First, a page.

Background on Foreign Policy

Foreign Policy topics in the 2020 election cycle:

Foreign Policy Topics for 2015-2016
Foreign Policy Topics for 2014-2016
New Foreign Policy Topics for 2012
Arab Spring
Foreign Aid
The 2016 election has candidates demanding a decrease in foreign aid (or an increase). The actual numbers are listed below; the foreign aid allocation, while controversial, is not economically large: it represents 1.5% of federal expenditures ($45 billion out of $1.3 trillion in 2009). Total foreign aid is broken down into military and non-military components, since many would not consider military assistance to be foreign aid but rather war spending by proxy. For comparison, the total U.S. budget is about $3,800 billion.

News on Foreign Aid (Candidates' recent excerpts)

Foreign aid advocates (including Hillary Clinton) suggest increasing foreign aid to 1% of the total budget; that increase would be at least an eight-fold increase.

Billions / year Economic
Foreign Aid
2003 $16.1  $8.0  $24.1
2004 $20.4  $5.9  $26.3
2005 $25.2  $7.6  $32.8
2006 $21.9  $10.7  $32.6
2007 $21.8  $12.9  $34.7
2008 $26.9  $15.4  $42.3
2009 $29.8  $14.9  $44.7
2010 $29.0  $13.3  $42.3
2011 $30.7  $16.5  $47.2
2012 $31.1  $14.4  $45.6

The distribution of foreign aid is not evenly distributed and indeed is politically-determined. The table below shows the distribution for the top ten recipient countries for 2010 to 2012 (average distribution for the three years, in millions). Those three years represent President Obama's first three budgets without influence of President Bush.

Millions / yearEconomic
Foreign Aid
Afghanistan $3,050   $6,700   $9,750
Israel $30   $2,950   $2,980
Iraq $1,200   $1,500   $2,700
Pakistan $1,100   $500   $1,600
Egypt $200   $1,300   $1,500
Jordan $500   $300   $ 800
Colombia $500   $100   $ 600
West Bank/Gaza$600   $0   $ 600
Russia $400   $100   $ 500
Mexico $300   $100   $ 400

United Nations
Israel & Palestine
North Korea
Asian Economic Crisis
The economies of the Asia-Pacific region until 1997 seemed to be rushing towards prosperity on par with the US and Europe. But in July 1997, the currencies of Thailand and Indonesia collapsed, followed by recessions throughout East Asia. The 'Asian Miracle' countries were characterized by limited democracy (usually one-party) in open economies (albeit via political insiders). The current situation is:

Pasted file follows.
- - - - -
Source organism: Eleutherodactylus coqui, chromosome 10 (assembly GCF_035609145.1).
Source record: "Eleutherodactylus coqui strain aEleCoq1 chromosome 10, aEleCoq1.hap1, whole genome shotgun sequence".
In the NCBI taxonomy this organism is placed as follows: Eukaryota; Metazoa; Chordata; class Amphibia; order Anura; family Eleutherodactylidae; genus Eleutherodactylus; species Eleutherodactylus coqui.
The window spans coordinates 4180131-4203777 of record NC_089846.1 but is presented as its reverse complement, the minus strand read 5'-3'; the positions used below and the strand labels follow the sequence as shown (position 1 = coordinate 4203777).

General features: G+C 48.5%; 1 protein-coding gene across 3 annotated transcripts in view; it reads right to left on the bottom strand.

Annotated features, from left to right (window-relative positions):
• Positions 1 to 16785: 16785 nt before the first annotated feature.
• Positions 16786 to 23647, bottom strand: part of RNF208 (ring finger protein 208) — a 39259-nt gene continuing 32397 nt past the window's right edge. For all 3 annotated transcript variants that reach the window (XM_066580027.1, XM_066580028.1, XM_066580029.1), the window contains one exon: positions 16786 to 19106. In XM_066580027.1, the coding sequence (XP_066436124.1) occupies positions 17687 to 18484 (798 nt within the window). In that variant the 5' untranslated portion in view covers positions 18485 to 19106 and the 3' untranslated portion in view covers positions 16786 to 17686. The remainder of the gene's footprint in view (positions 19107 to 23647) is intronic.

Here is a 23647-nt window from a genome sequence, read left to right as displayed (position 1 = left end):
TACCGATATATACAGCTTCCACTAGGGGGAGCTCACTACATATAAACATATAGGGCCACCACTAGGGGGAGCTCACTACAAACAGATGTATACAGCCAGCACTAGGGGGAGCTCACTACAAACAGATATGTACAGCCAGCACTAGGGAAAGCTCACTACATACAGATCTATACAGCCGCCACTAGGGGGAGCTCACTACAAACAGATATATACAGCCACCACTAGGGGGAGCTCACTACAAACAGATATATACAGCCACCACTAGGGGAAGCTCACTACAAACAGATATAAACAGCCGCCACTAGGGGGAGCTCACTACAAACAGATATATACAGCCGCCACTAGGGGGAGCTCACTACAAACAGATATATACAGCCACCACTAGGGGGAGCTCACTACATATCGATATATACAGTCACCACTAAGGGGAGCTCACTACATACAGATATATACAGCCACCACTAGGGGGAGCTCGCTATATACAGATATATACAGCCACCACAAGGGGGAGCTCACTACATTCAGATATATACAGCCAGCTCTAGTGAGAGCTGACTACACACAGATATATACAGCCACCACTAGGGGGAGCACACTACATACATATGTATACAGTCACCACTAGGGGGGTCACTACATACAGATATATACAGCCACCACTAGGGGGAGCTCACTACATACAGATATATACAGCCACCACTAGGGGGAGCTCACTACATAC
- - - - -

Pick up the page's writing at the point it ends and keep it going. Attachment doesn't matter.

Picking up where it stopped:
• Japan: In slump since 1990 and in recession since June 1998; Japan outlined an Emergency Economic Package in Nov. 1998.
  • Indonesia: President Suharto resigned after 1998 riots in which 1,200 were killed; elections promised for 1999.
  • East Timor: Indonesia invaded East Timor in 1975 shortly after Portugal granted it independence. This island of 800,000 people (to Indonesia's 200 million) voted 80% for independence in August 1999. In September, Pres. Habibie invited in an Australian-led, UN-sponsored force of 7,000, including US support groups but no troops, to stop a massacre by the Indonesian army.
  • China: Holding the line on devaluing its currency is credited with stopping total Asian economic collapse. China's economy has been growing by 8-10% annually in recent years, by far the world's fastest growth. They maintain a partially open economy with a Communist government.
  • Asian Tigers: Singapore, Hong Kong, South Korea, and Taiwan all suffered minor recessions and are currently recovering.
  • ASEAN: Malaysia, the Philippines, Brunei, and Thailand were economically weaker than the more developed 'Tigers,' and suffered accordingly. Nevertheless, ASEAN admitted 4 new members (Vietnam, Cambodia, Myanmar, and Laos), which may open and democratize those countries.

      Amazon books on Foreign Policy:
    • American Foreign Policy
    • Embracing Israel/Palestine
    • The Rhetoric of American Exceptionalism

      References and citations on Foreign Policy:

    • U.S. Trade Representative, "U.S.-China Trade Facts: 2018," downloaded October 2020